Eight years on from the cessation by Aer Lingus of its Shannon to Heathrow route, a shameful decision that provoked outrage locally before eventually being reversed, there is good reason to for the Mid-West region to be on high alert once again.
Aer Lingus has already rejected one takeover bid from the IAG, the parent company of British Airways, on the basis that it undervalued the national carrier. Undeterred, IAG is pursuing the deal with vigour. The big carrot is, of course, the extremely valuable Heathrow slots held by Aer Lingus and it’s anyone’s guess what plans the stalking IAG has for these assets, should it prove successful in completing a deal.
While the Shannon to Heathrow route has been successfully re-established after the airline’s misjudged decision in switching the slots to Belfast – a move which made no commercial sense – there can be no question but that British Airways could – if allowed – find a more profitable home for the slots from within its long-haul network. This simply cannot be allowed to happen.
The busy Dublin to Heathrow service is unlikely to be adversely affected by any takeover, so the airports that are eyeing the current situation with the most concern are Shannon and Cork, which is also heavily reliant on its Heathrow connectivity.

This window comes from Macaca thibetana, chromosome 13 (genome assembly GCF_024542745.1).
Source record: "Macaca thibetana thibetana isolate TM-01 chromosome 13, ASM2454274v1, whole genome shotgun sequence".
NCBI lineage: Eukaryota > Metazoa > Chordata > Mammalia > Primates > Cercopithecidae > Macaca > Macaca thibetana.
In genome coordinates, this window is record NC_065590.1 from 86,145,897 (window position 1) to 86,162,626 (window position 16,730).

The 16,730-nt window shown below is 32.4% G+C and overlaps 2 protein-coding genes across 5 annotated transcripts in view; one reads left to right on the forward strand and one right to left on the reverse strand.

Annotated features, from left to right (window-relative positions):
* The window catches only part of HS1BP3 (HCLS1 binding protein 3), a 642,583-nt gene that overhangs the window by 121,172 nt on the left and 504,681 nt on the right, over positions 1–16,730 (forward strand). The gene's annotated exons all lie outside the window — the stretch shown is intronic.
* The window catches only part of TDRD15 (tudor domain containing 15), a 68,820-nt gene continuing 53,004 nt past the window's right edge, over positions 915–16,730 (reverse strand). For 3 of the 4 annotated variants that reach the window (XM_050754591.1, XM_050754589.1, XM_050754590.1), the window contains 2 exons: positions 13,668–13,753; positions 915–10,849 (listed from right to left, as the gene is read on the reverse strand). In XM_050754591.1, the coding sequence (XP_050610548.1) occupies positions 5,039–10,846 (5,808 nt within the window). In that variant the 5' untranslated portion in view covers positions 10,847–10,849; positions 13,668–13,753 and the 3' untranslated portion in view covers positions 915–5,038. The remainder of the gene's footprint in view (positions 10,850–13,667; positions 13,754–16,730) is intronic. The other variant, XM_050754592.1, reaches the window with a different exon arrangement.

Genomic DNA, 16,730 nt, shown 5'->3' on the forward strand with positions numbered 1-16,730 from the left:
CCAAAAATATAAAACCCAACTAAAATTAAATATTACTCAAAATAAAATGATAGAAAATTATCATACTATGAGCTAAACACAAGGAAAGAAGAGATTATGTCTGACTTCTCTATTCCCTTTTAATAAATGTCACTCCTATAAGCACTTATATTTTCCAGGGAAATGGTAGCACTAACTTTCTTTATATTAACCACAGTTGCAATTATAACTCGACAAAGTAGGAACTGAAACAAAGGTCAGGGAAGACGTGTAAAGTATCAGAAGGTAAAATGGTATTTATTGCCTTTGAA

Aer Lingus, however, cannot sell its Heathrow slots without the approval of 75% of shareholder votes at an EGM. This gives the Irish Government, which owns 25.1% of the company, an effective veto over such a disposal.
Politicians proved impotent when it came to looking after Shannon’s interests last time and this newspaper was scathing about the part played the then Taoiseach, Bertie Ahern. He appeared to see the gift by Aer Lingus to Belfast, at Shannon’s expense, as acceptable – even desirable. He seemed more concerned with copperfastening his personal reputation as a key player in the peace process than protecting the interests of hundreds of thousands of citizens in the country he was elected to govern.
An Irish Government must not let Shannon down again over Heathrow. Assurances must be provided swiftly that, in the event of a sale, the majority of the slots will continue to be used to provide daily connectivity for all three of the main Irish airports.
One cannot overestimate the crucial importance to this region of the Heathrow service. While the Ryanair flights to Stansted and Gatwick are very valuable, Heathrow is the world’s airport and the choice of the business community in particular.
Shannon has taken some great steps forward over the past two years, and that progress cannot be jeopardised by the potential consequences of this deal.
All politicians in the Mid-West region – along with fellow representatives in Cork – should stand together now to make it abundantly clear that no deal will be possible without these assurances being in place.